Trigger Point Massage Therapy
Are you tired of living with cricks in your neck or knots in your shoulder? These aches and pains may be due to Trigger Points within your body. At 180 Therapies, our team of skilled Trigger Point Massage Therapists utilizes proven techniques designed to treat these points and facilitate long-term results.
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What is Trigger Point Massage Therapy?
Trigger Points are hyperirritable spots located in muscles and fascia. Myofascial trigger points often cause pain to referral zones. Trigger points can manifest anywhere on the body and cause chronic musculoskeletal pain, also known as myofascial pain. A trained 180 Therapies trigger point massage therapists will utilize proven techniques designed to treat these points and facilitate long-term results.
We identify myofascial trigger points as painful areas in a muscle. These microscopic changes occur in muscle fibers causing them to contract and shorten. Overloading muscle structures or improper loading can be one of the culprits behind chronic trigger points. Other theories suggest oxygen and nutrient deficits may compromise the musculature leading to the trigger points. No matter the cause, the soft tissue contraction typically does not resolve on its own.
Over the years, we've learned that trigger points are a significant cause of chronic musculoskeletal pain. However, therapists often overlook the treatment of trigger points in pain management. Perhaps this is due to the fact trigger points may not be painful other than to direct pressure.
Referral pains are how we determine the origins of the trigger point. Pain origin and where triggers manifests may be different. Low back pain is often related to trigger points in the abdominal region, while headaches stem from trigger points in the neck, such as the scalenes.
The referred pain is a characteristic feature of myofascial trigger points, which is why we use the words "Trigger Point "since it relates to one area triggering pain through specific regions.
Benefits of Trigger Point Massage Therapy
We'll work with you to identify the source of your pain and discomfort. From there, we will put together a therapy schedule custom built for your specific needs. Some patients report a significant decrease in aches and pains after a single session - though many patients will opt for a longer treatment schedule for continued relief and improvement.
Benefits of trigger point massage therapy include:
- Alleviation of Aches and Pains
- Decreased Headaches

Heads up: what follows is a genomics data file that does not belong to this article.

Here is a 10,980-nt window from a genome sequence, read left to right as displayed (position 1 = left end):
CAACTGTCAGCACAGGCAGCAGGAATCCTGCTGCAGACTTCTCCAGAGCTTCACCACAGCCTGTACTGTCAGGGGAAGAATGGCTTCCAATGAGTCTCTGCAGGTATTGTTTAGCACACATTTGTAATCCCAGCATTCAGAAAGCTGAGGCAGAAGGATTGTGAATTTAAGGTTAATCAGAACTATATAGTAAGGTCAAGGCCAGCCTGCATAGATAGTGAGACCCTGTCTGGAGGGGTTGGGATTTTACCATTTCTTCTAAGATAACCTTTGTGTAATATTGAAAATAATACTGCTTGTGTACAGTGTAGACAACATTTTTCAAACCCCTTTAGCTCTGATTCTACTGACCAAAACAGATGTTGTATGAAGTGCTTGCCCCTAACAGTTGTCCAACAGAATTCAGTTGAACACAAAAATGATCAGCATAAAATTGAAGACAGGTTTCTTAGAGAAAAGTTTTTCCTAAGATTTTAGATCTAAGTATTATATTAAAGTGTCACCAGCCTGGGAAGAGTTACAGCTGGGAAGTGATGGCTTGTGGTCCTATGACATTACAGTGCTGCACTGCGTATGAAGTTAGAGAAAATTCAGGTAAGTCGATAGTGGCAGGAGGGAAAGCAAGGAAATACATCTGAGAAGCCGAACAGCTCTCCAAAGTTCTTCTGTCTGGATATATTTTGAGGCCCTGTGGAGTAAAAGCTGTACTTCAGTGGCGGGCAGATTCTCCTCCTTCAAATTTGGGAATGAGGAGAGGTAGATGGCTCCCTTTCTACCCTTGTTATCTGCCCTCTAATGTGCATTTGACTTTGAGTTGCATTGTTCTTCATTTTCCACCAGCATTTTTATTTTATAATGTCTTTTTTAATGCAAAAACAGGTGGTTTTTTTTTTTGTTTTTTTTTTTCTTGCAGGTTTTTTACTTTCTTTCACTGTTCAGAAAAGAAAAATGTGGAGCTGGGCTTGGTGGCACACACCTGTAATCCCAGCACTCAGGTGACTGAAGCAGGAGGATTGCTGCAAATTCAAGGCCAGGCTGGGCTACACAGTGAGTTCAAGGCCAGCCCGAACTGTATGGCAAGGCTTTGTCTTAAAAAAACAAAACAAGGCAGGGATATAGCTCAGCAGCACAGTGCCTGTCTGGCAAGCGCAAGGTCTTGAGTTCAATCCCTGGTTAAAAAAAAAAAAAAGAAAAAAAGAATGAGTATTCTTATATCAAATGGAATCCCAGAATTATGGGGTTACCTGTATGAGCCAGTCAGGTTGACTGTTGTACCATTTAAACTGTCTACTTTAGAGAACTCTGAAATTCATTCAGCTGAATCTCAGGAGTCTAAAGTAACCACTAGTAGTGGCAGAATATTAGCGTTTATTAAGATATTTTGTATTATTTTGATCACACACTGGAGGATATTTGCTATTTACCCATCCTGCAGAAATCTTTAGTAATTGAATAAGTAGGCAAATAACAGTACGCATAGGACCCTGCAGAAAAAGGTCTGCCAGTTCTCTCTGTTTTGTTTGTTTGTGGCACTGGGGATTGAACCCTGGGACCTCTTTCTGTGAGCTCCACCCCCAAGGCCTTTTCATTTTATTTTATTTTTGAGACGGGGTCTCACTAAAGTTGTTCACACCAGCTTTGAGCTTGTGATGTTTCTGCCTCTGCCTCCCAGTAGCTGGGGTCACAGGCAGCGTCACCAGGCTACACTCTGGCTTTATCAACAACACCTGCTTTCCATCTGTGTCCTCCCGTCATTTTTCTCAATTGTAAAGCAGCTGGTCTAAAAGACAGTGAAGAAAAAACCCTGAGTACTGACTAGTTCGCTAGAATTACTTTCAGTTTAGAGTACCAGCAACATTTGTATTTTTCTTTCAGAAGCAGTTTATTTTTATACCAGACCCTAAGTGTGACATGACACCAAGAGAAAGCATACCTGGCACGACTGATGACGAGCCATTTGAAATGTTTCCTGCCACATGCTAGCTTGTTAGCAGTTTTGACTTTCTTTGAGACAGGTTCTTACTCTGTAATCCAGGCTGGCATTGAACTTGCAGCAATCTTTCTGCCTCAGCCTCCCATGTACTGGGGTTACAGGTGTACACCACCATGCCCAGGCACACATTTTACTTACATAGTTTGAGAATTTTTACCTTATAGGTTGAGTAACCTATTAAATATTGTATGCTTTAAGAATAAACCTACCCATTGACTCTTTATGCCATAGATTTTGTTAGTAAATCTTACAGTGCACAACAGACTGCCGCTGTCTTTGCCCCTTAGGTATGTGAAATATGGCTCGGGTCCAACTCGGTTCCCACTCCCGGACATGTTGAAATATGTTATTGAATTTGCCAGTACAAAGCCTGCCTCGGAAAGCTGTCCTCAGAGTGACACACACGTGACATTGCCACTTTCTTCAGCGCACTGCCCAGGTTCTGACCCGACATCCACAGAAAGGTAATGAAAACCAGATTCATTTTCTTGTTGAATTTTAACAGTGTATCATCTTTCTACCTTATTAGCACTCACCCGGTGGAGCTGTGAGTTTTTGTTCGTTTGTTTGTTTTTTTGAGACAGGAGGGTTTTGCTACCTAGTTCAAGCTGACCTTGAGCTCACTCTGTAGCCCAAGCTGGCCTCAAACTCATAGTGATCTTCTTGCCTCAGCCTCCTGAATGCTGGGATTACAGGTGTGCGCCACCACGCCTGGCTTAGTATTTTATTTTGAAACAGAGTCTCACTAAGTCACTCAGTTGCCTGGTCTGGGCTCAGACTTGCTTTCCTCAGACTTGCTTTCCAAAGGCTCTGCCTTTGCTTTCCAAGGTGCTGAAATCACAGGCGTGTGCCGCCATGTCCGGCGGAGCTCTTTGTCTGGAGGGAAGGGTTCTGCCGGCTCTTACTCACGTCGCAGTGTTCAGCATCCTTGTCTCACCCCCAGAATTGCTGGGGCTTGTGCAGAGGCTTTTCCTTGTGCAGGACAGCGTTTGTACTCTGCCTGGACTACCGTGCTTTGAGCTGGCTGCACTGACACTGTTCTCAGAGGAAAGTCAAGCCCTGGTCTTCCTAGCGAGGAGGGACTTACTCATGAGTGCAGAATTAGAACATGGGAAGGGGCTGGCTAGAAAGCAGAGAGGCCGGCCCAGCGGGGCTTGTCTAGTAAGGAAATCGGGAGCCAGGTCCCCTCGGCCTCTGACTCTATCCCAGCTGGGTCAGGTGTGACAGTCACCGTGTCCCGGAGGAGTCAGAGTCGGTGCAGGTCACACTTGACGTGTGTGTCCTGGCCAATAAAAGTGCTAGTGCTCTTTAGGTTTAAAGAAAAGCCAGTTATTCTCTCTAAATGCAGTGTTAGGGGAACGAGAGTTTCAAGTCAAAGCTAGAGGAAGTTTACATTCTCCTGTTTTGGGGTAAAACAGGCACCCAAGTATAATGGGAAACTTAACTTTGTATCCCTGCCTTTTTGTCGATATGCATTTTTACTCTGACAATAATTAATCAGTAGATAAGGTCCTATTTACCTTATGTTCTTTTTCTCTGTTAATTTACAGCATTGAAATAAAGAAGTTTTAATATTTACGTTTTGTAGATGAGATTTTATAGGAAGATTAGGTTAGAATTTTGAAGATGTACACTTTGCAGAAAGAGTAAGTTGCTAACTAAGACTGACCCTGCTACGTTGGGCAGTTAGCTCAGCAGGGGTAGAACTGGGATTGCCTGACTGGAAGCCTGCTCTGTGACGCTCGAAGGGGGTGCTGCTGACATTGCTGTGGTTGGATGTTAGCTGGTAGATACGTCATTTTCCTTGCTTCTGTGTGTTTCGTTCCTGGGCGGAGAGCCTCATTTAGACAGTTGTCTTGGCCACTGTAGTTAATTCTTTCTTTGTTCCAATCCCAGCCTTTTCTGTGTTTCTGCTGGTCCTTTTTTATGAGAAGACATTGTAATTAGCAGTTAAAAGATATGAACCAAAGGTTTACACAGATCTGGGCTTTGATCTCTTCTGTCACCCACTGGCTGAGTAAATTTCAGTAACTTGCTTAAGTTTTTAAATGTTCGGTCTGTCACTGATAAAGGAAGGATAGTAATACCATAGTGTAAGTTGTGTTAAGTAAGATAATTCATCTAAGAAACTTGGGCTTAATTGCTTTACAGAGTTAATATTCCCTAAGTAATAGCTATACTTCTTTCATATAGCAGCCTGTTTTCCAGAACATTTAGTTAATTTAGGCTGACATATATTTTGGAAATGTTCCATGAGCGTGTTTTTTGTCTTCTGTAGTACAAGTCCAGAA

- Improved Range of Motion and Flexibility
- Better Posture
- Reduced Post-Workout Muscle Soreness
- Increased Blood Flow
What Causes Muscular Pain Anyway?
Muscular pain has been a topic of great concern and studied for centuries. The most recognized were coined by Dr. Janet Travell, MD (1901-1997). In 1960 Dr. Travell began working with Dr. David G. Simons, MD, further to explore trigger points and myofascial pain.
In 1983, Simons and Travell's work entitled "Myofascial Pain and Dysfunction - The Trigger Point Manual" was published. Travells experience in orthopedics, rheumatology, and physiotherapy changed the understanding and treatment approach to chronic pain patterns.
Since 1983, massage therapists, doctors, chiropractors, physiotherapists, and other health professionals worldwide have applied trigger point therapy in their practice.
Microlesions in the muscle fiber organ called sarcoplasmic reticulum occur. Muscular overload can trigger this effect via injury or overuse. The sarcoplasmic reticulum is a membrane system within the muscle fiber.
One of the functions of the sarcoplasmic reticulum is to transport and store calcium ions. Lesions in the sarcoplasmic reticulum system may lead to the excessive release of calcium ions and sustained muscle fibers' contractions. Calcium triggers muscle fiber contractions, which is why we believe this occurs.
Simultaneous contractions in a specific region in the muscle may form a taut band that is easily palpable by trained practitioners. Sustained muscular contractions lead to poor circulation in that area due to the circulatory system's local compression, preventing sufficient oxygen supply to the muscle, inhibiting the muscular healing factor.